In his Clark Kent mode, Paul Krugman is a Princeton econ professor who specializes in international trade and finance and has written scads of scholarly books and papers. Out of Clark Kent mode, Krugman is—okay, the comparison is deeply flawed—a reporter, most notably a twice-weekly liberal columnist for the New York Times. Krugman's NYT column, which began in '99, really came into its own in 2001, and has gotten bolder and better as the Bush administration's gotten bolder and worse, as evidenced by The Great Unraveling, a 2003 omnibus expanded and improved in the 2004 paperback edition. Krugman has been especially compelling on the Bush tax cuts and precisely how those cuts have enriched the have-mores and jeopardized entitlement programs. That latter result, he argues, was the plan all along. "The people now running this country," he wrote in '03, "aren't conservatives: They're radicals who want to do away with the social and economic system we have, and the fiscal crisis they are concocting may give them the excuse they need." Krugman will read from his new book, The Conscience of a Liberal, which looks at 80 years of American history and analyzes how in the past few decades, under both Republican and Democratic leadership, wealth disparity has drifted back toward Gilded Age standards.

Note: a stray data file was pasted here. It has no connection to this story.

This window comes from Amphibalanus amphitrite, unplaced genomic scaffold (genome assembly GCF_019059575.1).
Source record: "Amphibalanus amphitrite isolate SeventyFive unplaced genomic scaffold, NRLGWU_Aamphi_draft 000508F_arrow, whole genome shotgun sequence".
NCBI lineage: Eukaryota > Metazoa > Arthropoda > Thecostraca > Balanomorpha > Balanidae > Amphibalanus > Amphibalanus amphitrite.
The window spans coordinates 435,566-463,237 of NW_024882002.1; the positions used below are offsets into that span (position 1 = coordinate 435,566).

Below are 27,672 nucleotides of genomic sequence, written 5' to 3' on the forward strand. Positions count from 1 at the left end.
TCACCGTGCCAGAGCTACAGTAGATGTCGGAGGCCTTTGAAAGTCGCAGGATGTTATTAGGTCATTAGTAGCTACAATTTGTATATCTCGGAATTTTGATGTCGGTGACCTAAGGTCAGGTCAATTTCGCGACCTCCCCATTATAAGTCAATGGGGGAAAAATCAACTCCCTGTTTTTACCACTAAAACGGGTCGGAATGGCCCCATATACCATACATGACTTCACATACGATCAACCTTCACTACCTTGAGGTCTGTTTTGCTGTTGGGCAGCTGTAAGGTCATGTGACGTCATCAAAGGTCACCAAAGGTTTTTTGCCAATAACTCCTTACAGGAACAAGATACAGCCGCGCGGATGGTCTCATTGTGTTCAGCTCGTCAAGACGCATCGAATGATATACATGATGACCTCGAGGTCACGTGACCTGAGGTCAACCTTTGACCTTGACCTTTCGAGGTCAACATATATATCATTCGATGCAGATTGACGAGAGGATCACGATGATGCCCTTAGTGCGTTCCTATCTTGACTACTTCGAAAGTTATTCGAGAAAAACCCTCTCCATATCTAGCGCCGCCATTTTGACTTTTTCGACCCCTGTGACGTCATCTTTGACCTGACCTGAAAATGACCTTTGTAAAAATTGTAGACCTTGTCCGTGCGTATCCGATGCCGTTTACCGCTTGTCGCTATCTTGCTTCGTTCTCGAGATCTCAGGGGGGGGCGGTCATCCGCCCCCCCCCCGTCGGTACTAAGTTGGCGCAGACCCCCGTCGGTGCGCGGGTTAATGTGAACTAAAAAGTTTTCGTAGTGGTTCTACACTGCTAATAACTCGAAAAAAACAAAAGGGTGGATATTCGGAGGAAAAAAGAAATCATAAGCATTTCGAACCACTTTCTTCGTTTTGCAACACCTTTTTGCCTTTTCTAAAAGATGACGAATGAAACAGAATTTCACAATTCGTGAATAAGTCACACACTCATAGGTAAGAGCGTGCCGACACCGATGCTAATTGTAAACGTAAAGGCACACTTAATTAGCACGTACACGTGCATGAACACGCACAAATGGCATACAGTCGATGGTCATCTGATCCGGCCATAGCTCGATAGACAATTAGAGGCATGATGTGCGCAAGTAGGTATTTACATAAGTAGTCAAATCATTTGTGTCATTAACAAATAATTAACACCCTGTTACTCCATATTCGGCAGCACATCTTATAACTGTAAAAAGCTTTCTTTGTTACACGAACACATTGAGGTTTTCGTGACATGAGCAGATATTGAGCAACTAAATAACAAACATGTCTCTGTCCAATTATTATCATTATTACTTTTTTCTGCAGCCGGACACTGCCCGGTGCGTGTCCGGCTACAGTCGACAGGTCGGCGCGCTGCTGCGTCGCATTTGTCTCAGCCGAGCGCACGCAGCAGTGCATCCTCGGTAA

Tue., Nov. 6, 7 p.m., 2007
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